MAGNETISM THE KEY TO MYSTERIES OF THE SUN
Solar physicists at the University of St Andrews are combining theory with results from the European Space Agency/NASA Solar and Heliospheric Observatory (SOHO) to solve a long- standing mystery about the Sun - why is the solar corona so hot? According to Professor Eric Priest and his colleagues, energy from the Sun's magnetic surface is channelled into the corona by a process called 'magnetic reconnection'. In the corona, the magnetic field is broken down, releasing heat and raising the temperature of the gas to millions of degrees. And using SOHO observations they have also been able to show that there is little evidence so far to support a competing theory.
This new work will be included by Professor Priest in his talk, 'A startling new Sun', at the National Astronomy Meeting at the University of St Andrews on Wednesday 1st April.
The surface of the Sun has a temperature of only 6000 degrees kelvin (5730 degrees C), but its outermost layers of tenuous gas - the corona, which is visible at a total solar eclipse - is surprisingly very much hotter. Its temperature is several million degrees. How the corona is heated represents one of the most important unsolved mysteries in astrophysics which has tantalized solar physicists for the past 40 years.
"But the coronal heating problem is a really tough and complex one to tackle" says Professor Priest. "The corona consists of several types of structure which may be heated by different mechanisms. There are huge magnetic loops arching high above the solar surface, tiny intense cores of emission called X-ray bright points, and dark regions, called coronal holes, where the nature of the magnetic field allows hot gas (plasma) to stream out into interplanetary space."
Two main theories have been proposed to explain the high temperature of the solar corona. One of them involves magnetic waves travelling upwards from the surface of the Sun. Like water waves, magnetic waves carry energy. The other, the 'magnetic reconnection' theory, involves the generation of intense electric currents to discharge the energy directly into the corona.
To test the wave theory, Dr Robert Walsh and Dr Jack Ireland at St Andrews used the Coronal Diagnostic Spectrometer (CDS) instrument on SOHO to search for magnetic waves with periods between 30 and 1000 seconds in an active region of the Sun's surface where the magnetic field is strong. The magnetic structure of the region was also mapped out using data from the Michelson Doppler Imager (MDI) instrument, also on SOHO. The results were startling: in the layers of gas nearest the visible surface of the Sun (the chromosphere), where the temperature is about 10,000 degrees kelvin, there are clear wave-like motions with periods of about 300 seconds and 600 seconds; further up (the transition region) where the temperature is 200,000 degrees kelvin the waves can also be seen. But by the time the one- million-degree corona is reached no such wave motions were detected. It appears that waves are travelling up some distance, but they are not getting far enough to heat the corona.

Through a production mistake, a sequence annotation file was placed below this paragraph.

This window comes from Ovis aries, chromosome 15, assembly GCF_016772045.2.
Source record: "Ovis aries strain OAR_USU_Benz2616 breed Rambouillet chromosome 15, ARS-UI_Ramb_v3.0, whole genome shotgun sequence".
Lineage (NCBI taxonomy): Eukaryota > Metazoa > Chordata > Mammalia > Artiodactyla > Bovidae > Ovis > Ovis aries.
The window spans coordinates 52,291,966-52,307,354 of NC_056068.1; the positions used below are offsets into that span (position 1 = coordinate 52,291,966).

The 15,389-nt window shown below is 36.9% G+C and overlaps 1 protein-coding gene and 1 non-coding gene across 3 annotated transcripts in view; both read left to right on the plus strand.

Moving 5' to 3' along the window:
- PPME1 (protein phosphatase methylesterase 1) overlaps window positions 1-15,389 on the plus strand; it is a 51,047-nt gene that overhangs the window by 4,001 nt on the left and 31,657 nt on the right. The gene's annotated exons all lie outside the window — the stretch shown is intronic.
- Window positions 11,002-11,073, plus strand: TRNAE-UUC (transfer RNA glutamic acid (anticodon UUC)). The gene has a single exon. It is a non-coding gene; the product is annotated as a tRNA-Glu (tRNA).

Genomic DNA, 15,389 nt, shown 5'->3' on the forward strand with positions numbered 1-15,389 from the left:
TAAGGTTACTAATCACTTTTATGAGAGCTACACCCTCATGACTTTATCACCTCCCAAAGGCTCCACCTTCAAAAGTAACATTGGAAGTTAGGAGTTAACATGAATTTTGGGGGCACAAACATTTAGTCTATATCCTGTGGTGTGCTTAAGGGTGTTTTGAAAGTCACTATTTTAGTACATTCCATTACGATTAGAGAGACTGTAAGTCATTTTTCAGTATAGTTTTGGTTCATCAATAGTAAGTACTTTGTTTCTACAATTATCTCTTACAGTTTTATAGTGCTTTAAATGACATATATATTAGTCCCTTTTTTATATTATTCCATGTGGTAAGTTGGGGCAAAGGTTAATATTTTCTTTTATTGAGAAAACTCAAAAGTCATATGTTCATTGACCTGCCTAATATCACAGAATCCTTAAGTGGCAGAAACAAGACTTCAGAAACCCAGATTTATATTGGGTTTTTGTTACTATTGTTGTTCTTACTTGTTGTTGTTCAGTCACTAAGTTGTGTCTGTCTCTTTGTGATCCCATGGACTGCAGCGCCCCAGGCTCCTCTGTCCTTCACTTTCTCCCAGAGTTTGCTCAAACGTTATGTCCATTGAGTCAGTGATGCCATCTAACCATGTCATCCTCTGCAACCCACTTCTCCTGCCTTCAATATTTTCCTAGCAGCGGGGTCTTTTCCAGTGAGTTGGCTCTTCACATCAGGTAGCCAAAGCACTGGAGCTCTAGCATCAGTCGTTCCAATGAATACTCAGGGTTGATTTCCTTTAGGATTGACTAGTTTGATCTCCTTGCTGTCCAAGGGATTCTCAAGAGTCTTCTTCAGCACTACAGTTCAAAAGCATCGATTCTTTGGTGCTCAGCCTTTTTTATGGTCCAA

However, the St Andrews team discovered that intense coronal brightenings known as X-ray bright points are heated by magnetic reconnection. Observations from a rocket instrument called NIXT have shown that such bright points have a complex internal structure of interacting magnetic loops. This structure agrees very well with predictions made by Professor Priest, Dr Clare Parnell and Dr Sara Martin.
"Magnetic reconnection gives a unified explanation for many diverse observations from SOHO that all fall into place when viewed together" says Professor Priest. For example: - Recently, Karel Schrijver, Alan Title and colleagues at Lockheed Martin discovered from MDI observations that the solar surface consists of a "magnetic carpet", in which the magnetic structure is completely replenished every 40 hours. The mechanism for changing the magnetic connections so rapidly is the magnetic reconnection process.
Said Professor Priest, "It is only now that we are beginning to analyse and digest the results from SOHO, but there are some amazing surprises that are revolutionising our understanding of the Sun - our closest star".
Images to support this story can be found at:
The general SOHO Web site is at:
The SOHO satellite was launched 2 years ago as a major joint project between the European Space Agency (ESA) and NASA, with ESA as the major partner.
ContactsAll at the University of St Andrews Fax: 01334 463748
Press room at the National Astronomy Meeting, University of St Andrews(8.30 - 18.00 Tue 31 March to Thur 2 April; 9.00 - 12.00 Fri 3 April): Phone: 01334-462168 and 01334-462169 Fax: 01334-463130